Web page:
All things being equal, most editors opt for a photo instead of an illustration when designing a cover or layout. "If the story is about a noun-a person, place or thing-you should take its picture," says magazine designer (and longtime colleague) Greg Paul. "If it’s a noun that will hold still in good lighting, take a picture."

Photos are not always possible, however. Then illustration becomes the graphic solution. All things being unequal, you probably need an illustration when:

1. The subject is impossible to get.

You can’t get pictures of someone who won’t cooperate or who hasn’t been seen in public for the usual paparazzi assortment. Likewise, you can’t shoot photos in a courtroom or in restricted security areas. When this happens, enlist an artist to depict your subjects.

2. The photos are really bad.

When a photographer botches a shoot, or if the only photos available are unusable, turn them over to an artist to use as scrap for realistic illustrations.

3. The story is about the long lost past.

You can’t get photos of a noun before 1850 or thereabouts, when photography was in its infancy; or if you want to recreate historical or Biblical figures.

4. The story is about the short uncertain future.

To shape the future visually, you need to assign an illustrator who can not only see the road ahead, but can also peer around corners.

5. The topic is emotional.

Can you take a picture of anger or of joy without it looking staged? More often than not, when you set up a conceptual photo, it looks pretentious. When you see it you are aware that the person is acting. Call in an illustrator.

6. The story is conceptual.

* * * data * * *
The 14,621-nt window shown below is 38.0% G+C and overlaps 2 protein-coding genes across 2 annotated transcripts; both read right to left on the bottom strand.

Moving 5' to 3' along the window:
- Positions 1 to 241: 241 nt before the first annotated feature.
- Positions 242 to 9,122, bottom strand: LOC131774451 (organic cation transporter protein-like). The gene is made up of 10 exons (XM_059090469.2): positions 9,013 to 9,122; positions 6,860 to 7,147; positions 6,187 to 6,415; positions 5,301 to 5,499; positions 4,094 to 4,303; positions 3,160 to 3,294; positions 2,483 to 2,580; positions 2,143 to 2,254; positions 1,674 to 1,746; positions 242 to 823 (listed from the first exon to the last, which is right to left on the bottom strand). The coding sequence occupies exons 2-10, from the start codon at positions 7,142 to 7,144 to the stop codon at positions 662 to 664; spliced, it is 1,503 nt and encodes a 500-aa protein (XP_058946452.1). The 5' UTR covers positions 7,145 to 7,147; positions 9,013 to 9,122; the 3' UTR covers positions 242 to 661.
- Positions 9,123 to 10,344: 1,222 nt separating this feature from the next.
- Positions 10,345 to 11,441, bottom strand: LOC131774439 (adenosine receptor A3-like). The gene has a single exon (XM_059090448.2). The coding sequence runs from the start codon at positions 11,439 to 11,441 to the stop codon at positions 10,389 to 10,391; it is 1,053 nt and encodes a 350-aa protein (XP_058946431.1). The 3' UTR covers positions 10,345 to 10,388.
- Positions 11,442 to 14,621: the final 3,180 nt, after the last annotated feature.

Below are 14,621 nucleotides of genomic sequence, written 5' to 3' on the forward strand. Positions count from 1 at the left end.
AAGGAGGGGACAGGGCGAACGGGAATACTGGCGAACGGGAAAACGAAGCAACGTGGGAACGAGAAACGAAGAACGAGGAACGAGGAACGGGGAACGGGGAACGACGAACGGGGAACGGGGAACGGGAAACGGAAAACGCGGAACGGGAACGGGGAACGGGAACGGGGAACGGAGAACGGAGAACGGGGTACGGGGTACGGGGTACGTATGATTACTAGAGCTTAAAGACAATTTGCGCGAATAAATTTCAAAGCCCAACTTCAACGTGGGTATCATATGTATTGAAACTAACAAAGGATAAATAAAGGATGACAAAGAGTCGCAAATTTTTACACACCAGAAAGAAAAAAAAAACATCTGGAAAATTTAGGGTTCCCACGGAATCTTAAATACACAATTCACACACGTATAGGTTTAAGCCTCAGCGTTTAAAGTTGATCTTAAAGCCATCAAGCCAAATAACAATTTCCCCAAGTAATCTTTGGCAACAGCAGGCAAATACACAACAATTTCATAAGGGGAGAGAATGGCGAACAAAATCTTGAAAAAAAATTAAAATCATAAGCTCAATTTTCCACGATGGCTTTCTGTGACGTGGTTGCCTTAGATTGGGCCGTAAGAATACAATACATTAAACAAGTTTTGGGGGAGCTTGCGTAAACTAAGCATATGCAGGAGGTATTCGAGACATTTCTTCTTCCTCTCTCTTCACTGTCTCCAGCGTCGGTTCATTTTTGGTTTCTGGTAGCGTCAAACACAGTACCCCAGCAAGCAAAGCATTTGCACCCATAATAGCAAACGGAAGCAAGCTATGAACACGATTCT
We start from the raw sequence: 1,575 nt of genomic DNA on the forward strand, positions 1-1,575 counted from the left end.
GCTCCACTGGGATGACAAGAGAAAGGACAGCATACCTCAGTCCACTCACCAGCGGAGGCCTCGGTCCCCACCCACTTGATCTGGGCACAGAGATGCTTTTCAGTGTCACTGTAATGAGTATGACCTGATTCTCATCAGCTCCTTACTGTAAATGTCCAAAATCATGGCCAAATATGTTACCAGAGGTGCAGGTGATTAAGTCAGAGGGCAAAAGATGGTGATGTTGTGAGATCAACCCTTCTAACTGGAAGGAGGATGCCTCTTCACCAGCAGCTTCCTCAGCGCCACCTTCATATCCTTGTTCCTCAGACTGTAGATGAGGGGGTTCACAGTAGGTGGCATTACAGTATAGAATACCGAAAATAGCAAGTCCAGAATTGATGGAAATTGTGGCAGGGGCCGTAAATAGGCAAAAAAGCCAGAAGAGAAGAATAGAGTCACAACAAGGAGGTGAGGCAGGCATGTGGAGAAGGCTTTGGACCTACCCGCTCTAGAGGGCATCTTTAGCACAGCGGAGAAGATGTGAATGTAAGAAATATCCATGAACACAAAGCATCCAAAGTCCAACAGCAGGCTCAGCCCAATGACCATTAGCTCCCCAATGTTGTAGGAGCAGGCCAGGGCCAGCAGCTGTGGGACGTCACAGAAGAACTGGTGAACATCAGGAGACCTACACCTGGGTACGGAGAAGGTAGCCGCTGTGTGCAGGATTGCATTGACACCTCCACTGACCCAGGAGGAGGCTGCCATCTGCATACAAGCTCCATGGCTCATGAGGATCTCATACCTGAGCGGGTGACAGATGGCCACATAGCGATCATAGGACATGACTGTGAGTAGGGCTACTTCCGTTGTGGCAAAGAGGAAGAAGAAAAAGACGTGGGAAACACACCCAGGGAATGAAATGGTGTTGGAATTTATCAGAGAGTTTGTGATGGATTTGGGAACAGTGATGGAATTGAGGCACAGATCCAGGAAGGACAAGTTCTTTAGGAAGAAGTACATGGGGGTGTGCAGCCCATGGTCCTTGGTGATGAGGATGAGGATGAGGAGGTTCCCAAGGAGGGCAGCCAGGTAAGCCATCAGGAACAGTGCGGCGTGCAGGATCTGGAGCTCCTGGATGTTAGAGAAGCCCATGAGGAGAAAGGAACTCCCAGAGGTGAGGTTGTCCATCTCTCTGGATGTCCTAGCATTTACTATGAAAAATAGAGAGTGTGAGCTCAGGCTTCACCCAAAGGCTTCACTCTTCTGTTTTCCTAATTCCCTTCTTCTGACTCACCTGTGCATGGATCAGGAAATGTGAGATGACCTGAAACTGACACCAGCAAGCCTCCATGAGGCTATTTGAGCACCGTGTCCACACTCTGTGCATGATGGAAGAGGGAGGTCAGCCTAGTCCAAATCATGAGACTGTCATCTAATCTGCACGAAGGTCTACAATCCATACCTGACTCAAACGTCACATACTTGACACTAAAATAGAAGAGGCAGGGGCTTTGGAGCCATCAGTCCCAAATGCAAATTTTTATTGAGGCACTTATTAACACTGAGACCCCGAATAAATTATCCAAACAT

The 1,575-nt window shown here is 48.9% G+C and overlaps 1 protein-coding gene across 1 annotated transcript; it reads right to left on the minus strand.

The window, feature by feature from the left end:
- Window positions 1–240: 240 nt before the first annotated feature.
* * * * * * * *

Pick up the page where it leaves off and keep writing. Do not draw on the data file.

When you want to make an editorial statement, say something negative about a topic or a subject (who is not likely to pose for the story), you need an illustrator.

7. The idea calls for an inside view.

In photography there is only one style-and that is realism. What you see is what you get, and that is usually an exterior view. When you need to show the inside of an engine or the human pulmonary system, you need to use illustrations.

8. The story is for laughs.

Humor is hard to do with photographs. When acted out before a camera, it often comes off as staged, obvious and unrealistic. In illustration there are options-you can use a humorous style, or even caricature, which immediately tells the viewer that you are taking a light approach. This is creative license for illustrators only.

9. The story is about stereotypes.

Illustration is effective when you are doing a story about stereotypes, when you need so-called "everyman" or "everywoman" visuals. For a story on baseball umpires, a photo of an ump at a ballgame would suggest this is about a specific umpire, not the genre. Instead, an illustration of an umpire with everyone throwing stuff at him taps into the broader them of the story: Who is this person and why does everyone hate him?

10. The story calls for a photo illustration.

Bad photos can be rescued and resuscitated using Photoshop, Illustrator and other touch-up solutions. There is the risk of reader confusion here, however. In 2005, for instance, Star ran a faked photo of Brad Pitt and Angelina Jolie on a beach with the cover blurb "CAUGHT TOGETHER!" when in fact the image was pixeled together using a shot of Pitt at a Caribbean beach while Jolie’s was snapped the previous year on a beach in Virginia. (The editors acknowledged that this was a composite photo in small print on page 46.)

Which brings us to the chicken/egg question-when Photoshop intrudes, is it a photo or an illustration? Just as an illustrator uses pencil, oils or watercolors as creative tools, here the illustrator is using photographically generated pixels to depict a scene. The result is illustration. Photo illustrations must be labeled as such-or they are lies.

John Brady is a partner at Brady & Paul Communications, a publishing consultancy in New York, Fort Lauderdale and Newburyport that specializes in redesigns, and conducts workshops for professionals. For information on his consulting services, and to order his Interviewer’s Handbook: A Guerrilla Guide for Reporters and Writers, his Web site is

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